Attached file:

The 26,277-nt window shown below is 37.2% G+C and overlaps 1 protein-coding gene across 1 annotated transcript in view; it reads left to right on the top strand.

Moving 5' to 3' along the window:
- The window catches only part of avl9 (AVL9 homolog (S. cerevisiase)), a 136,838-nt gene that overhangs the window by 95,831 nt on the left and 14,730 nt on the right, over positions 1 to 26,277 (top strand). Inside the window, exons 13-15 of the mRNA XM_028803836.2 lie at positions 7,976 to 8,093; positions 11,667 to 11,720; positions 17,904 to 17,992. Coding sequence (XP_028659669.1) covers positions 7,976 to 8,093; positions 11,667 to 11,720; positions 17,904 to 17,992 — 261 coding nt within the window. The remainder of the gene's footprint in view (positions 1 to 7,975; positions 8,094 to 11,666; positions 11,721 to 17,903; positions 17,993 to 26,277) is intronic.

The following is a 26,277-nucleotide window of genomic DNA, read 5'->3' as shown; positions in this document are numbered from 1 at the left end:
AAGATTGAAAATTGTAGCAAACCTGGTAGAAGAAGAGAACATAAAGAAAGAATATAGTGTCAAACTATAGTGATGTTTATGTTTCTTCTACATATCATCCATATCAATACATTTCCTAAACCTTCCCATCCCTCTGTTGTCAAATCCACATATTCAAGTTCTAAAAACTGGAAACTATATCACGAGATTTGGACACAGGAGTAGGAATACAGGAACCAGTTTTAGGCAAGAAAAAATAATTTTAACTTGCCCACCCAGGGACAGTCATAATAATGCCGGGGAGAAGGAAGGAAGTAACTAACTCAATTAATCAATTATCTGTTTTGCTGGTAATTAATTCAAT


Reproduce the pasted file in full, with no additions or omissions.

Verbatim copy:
The 26,277-nt window shown below is 37.2% G+C and overlaps 1 protein-coding gene across 1 annotated transcript in view; it reads left to right on the top strand.

Moving 5' to 3' along the window:
- The window catches only part of avl9 (AVL9 homolog (S. cerevisiase)), a 136,838-nt gene that overhangs the window by 95,831 nt on the left and 14,730 nt on the right, over positions 1 to 26,277 (top strand). Inside the window, exons 13-15 of the mRNA XM_028803836.2 lie at positions 7,976 to 8,093; positions 11,667 to 11,720; positions 17,904 to 17,992. Coding sequence (XP_028659669.1) covers positions 7,976 to 8,093; positions 11,667 to 11,720; positions 17,904 to 17,992 — 261 coding nt within the window. The remainder of the gene's footprint in view (positions 1 to 7,975; positions 8,094 to 11,666; positions 11,721 to 17,903; positions 17,993 to 26,277) is intronic.

The following is a 26,277-nucleotide window of genomic DNA, read 5'->3' as shown; positions in this document are numbered from 1 at the left end:
AAGATTGAAAATTGTAGCAAACCTGGTAGAAGAAGAGAACATAAAGAAAGAATATAGTGTCAAACTATAGTGATGTTTATGTTTCTTCTACATATCATCCATATCAATACATTTCCTAAACCTTCCCATCCCTCTGTTGTCAAATCCACATATTCAAGTTCTAAAAACTGGAAACTATATCACGAGATTTGGACACAGGAGTAGGAATACAGGAACCAGTTTTAGGCAAGAAAAAATAATTTTAACTTGCCCACCCAGGGACAGTCATAATAATGCCGGGGAGAAGGAAGGAAGTAACTAACTCAATTAATCAATTATCTGTTTTGCTGGTAATTAATTCAAT